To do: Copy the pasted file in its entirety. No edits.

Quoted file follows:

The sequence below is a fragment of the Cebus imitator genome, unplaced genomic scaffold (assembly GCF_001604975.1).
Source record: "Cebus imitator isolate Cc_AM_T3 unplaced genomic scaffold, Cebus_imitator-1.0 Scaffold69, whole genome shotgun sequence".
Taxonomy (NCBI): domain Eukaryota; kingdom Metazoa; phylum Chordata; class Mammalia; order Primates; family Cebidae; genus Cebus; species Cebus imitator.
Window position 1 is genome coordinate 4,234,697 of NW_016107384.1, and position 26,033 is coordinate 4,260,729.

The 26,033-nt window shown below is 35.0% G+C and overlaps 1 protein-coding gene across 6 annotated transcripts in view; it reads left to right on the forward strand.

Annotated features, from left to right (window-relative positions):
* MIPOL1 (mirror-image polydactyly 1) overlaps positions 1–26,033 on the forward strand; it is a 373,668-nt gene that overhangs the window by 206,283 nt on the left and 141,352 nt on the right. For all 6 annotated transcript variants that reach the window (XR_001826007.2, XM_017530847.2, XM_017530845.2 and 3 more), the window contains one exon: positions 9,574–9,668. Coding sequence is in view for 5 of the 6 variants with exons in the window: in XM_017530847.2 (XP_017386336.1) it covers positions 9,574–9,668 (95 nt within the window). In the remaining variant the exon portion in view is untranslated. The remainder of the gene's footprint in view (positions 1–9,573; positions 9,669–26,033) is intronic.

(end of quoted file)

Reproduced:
The sequence below is a fragment of the Cebus imitator genome, unplaced genomic scaffold (assembly GCF_001604975.1).
Source record: "Cebus imitator isolate Cc_AM_T3 unplaced genomic scaffold, Cebus_imitator-1.0 Scaffold69, whole genome shotgun sequence".
Taxonomy (NCBI): domain Eukaryota; kingdom Metazoa; phylum Chordata; class Mammalia; order Primates; family Cebidae; genus Cebus; species Cebus imitator.
Window position 1 is genome coordinate 4,234,697 of NW_016107384.1, and position 26,033 is coordinate 4,260,729.

The 26,033-nt window shown below is 35.0% G+C and overlaps 1 protein-coding gene across 6 annotated transcripts in view; it reads left to right on the forward strand.

Annotated features, from left to right (window-relative positions):
* MIPOL1 (mirror-image polydactyly 1) overlaps positions 1–26,033 on the forward strand; it is a 373,668-nt gene that overhangs the window by 206,283 nt on the left and 141,352 nt on the right. For all 6 annotated transcript variants that reach the window (XR_001826007.2, XM_017530847.2, XM_017530845.2 and 3 more), the window contains one exon: positions 9,574–9,668. Coding sequence is in view for 5 of the 6 variants with exons in the window: in XM_017530847.2 (XP_017386336.1) it covers positions 9,574–9,668 (95 nt within the window). In the remaining variant the exon portion in view is untranslated. The remainder of the gene's footprint in view (positions 1–9,573; positions 9,669–26,033) is intronic.